Admittedly, the book would've held more sway when first released, for a generation raised on WWII and '50s-era patriotism. Nowadays, we're more aware of the graphic nature of the treatment of the Native Americans, and so the book's heavy-handedness is particularly evident. Yet, it's easy to forget how marginalised this culture remains - in social understanding, in cultural portrayals, etc. With a pointedness approaching black humour, Brown opens each chapter with a detail of the more commonly-known 'great' events that occurred around the world concurrently with that particular act of one-sided warfare. The development of the telephone. The publication of all the great works of Romantic literature and art. The freaking Emancipation Proclamation! Yet here, in the very same country, an entire race - nay, many dozens of races - were being wiped out. It seems gauche to qualify levels of genocide, but this remains a particularly insidious one. Unlike the oligarchic genocide of the Nazis (where one feels as if removal of a few key figures would destabilise the structure), or the hereditary problems that plague, say, Israel and Palestine, this crime seems one of brutal, individual hatred. The most chilling massacres that Brown describes often occur simply because a few individuals decided - in a moment - they didn't care to be civil with these fellow human beings.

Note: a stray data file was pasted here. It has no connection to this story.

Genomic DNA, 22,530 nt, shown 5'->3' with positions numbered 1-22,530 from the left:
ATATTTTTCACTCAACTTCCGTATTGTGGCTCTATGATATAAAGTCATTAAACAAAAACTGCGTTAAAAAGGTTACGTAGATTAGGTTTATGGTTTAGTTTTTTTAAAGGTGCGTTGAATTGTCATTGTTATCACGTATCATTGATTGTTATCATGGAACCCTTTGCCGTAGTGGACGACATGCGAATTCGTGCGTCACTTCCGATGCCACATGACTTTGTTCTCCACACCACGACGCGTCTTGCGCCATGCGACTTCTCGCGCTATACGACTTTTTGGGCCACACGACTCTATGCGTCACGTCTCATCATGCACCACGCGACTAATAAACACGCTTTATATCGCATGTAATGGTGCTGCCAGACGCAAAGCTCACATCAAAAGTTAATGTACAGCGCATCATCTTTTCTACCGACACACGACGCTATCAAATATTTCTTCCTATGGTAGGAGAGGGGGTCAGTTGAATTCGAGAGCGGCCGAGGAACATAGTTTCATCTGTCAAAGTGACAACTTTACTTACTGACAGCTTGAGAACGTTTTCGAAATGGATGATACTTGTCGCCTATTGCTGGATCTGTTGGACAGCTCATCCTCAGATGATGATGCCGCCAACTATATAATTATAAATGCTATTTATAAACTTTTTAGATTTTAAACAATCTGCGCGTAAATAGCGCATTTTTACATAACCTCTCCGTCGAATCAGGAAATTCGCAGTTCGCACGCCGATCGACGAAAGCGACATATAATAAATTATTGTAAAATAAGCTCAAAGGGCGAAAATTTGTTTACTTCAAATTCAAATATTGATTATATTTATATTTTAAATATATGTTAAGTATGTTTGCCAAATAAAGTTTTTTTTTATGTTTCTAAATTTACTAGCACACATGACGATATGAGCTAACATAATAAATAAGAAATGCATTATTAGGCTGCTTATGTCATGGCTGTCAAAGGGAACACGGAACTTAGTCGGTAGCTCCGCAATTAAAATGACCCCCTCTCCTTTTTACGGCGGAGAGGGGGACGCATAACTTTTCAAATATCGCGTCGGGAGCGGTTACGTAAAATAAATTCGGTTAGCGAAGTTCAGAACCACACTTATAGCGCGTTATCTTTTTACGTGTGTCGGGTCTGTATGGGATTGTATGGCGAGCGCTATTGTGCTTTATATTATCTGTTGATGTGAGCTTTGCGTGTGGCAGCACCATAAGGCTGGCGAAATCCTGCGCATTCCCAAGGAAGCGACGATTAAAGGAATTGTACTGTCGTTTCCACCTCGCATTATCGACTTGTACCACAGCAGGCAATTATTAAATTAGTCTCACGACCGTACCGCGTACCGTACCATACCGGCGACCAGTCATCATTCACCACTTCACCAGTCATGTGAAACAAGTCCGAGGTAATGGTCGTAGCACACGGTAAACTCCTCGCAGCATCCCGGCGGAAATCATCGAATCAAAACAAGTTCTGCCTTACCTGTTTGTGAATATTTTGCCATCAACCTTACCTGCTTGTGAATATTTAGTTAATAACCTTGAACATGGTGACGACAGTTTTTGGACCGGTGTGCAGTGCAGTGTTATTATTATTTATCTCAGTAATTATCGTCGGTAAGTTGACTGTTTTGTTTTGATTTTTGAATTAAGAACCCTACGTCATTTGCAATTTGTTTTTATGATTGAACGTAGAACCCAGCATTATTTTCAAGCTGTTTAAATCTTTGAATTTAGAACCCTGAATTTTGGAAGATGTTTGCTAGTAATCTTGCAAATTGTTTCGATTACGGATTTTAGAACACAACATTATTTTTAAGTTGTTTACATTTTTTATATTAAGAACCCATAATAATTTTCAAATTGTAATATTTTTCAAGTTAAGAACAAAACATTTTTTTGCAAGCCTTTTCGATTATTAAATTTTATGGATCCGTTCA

Bury My Heart is perhaps the pinnacle of pop history. In telling his tale exclusively from the other side, Brown weaves a manipulative, overly literary tale. Most of his characters are pure heroes, they speak entirely in riddles, and he pours on emotion like it was a John Williams soundtrack. At times, the academic and the writer in me cry out for some editing, perhaps some levity between the darkest moments, definitely the occasional examination of social and historical contexts that doesn't rely entirely on pandering to our heartstrings. Even when he does describe those white men who were sympathetic, or - as is always the case - seemed to find greater strength in "crossing over" to the Native side completely, Brown could give us more. It's fascinating to read of these men who married into tribes and basically lived with them, or of the young Native Americans who went to university and obtained degrees in the white man's world. But they only enter the narrative at the point when they become part of the bloodshed. What were their daily social patterns like? How did their friends and family respond to the change, and how did it affect the way they interacted in their respective new worlds? This would have been eminently more fascinating, but perhaps it's just outside the scope of Brown's aims.

Yet, this seems a cheap allegation to hurl at such a noble work. After all, where were the moments of levity during what was effectively a decades-long trench war? Where were the moments of tolerance? With each passing chapter, and each passing massacre, the book beats down any resistance you may have to the idea that there is goodness in the minds of men. It's not happy news, but if there's one area of history where that worldview needs to be accepted, it may just be here.
… (mere)
therebelprince | 126 andre anmeldelser | Oct 24, 2023 |



Måske også interessante?

Associated Authors


Also by

Diagrammer og grafer